koncept

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i would go with adapter, and then down the road maybe do an upgrade on a few of the fixtures as needed. adapters are nice because htey can be used for many different things later on.
 

BillESC

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Kilmarnock, VA
I'll disagree, adapters are simply a waste of money for your application. Border lights are rarely moved once hung. Just change out the male ends on one unit for each rail and you're good to go for under $ 60.00 (5 rails.)

Should you find use for one of your spares in new locations in the future it is still only $ 12.00 to convert another one. Each adapter will cost you around $ 15.00 due to the cost of the twist lock connectors, so for the cost of adapters for only one fixture you could convert 4 to edisons.
 

fosstech

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Tacoma, WA USA
Thanks for all the opinions. After coming back to them today, I remembered that some of them are missing plugs. The theatre that owned them knew they weren't going to use them anymore, so they canabalized some of the plugs for some of the new instruments they were buying. So there were a couple with no plugs on the male end at all. Those are going to be the ones that receive the new edison plugs. Some others are missing twistlocks as well, so we're just going to replace them with more twistlocks so they can chain together.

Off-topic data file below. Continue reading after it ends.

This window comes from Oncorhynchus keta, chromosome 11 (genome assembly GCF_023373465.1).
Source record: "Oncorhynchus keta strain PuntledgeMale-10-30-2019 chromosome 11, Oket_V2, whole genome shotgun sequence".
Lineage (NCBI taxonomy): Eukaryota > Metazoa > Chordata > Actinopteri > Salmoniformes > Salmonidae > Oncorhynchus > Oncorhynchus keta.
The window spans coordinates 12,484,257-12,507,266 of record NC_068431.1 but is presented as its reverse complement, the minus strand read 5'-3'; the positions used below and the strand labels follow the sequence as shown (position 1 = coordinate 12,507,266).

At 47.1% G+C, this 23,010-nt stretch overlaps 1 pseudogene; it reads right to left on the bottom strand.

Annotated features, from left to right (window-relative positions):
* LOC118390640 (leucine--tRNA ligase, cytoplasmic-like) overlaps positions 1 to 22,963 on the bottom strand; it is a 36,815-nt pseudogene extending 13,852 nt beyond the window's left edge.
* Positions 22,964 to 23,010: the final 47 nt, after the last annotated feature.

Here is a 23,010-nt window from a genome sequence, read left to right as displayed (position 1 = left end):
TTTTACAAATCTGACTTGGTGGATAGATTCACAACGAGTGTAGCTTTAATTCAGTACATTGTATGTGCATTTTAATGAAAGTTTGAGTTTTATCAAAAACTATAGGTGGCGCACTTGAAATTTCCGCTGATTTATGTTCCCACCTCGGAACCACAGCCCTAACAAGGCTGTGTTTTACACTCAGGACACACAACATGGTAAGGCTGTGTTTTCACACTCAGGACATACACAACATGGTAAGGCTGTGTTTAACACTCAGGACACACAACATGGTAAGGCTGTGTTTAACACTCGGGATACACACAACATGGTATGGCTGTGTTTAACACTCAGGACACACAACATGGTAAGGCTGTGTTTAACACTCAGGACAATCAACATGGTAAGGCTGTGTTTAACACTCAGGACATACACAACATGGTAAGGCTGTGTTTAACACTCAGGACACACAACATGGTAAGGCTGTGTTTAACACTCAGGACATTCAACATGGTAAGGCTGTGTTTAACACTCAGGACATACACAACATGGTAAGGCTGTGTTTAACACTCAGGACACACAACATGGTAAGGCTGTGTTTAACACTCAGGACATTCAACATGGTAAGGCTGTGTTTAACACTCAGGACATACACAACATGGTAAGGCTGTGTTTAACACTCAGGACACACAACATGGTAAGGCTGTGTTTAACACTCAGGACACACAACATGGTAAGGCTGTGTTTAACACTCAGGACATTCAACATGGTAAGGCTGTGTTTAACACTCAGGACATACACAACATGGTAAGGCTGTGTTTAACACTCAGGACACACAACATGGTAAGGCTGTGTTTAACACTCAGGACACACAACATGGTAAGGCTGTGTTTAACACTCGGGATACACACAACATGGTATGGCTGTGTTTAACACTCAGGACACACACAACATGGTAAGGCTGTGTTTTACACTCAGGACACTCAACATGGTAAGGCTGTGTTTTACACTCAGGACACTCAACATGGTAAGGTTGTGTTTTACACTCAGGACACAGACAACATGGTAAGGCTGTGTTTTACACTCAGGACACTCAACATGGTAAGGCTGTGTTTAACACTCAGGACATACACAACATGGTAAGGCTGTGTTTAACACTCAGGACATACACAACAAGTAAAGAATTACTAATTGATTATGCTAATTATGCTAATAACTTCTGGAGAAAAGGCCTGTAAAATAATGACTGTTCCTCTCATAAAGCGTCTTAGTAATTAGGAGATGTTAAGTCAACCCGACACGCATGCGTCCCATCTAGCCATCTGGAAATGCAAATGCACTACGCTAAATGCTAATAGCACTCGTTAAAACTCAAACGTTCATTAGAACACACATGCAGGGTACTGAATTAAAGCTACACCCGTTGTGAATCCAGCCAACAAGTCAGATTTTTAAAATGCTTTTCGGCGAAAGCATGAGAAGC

I also just had a random thought about these units...has anyone tried using them on their ends mounted to some type of vertical pipe for dance sidelight? Given they're 6 feet tall they're the perfect height for 95% of all the dancers out there, and they can change colors without scrollers ;). The only problem I see is pattern control and intensity. But for gentle toning they may work.
 

ship

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Illinois
Should work interesting for vertical walls of light.

Wondeing what the total wattage of the fixtures is verses that of your parallel blade (15A) Edison plugs.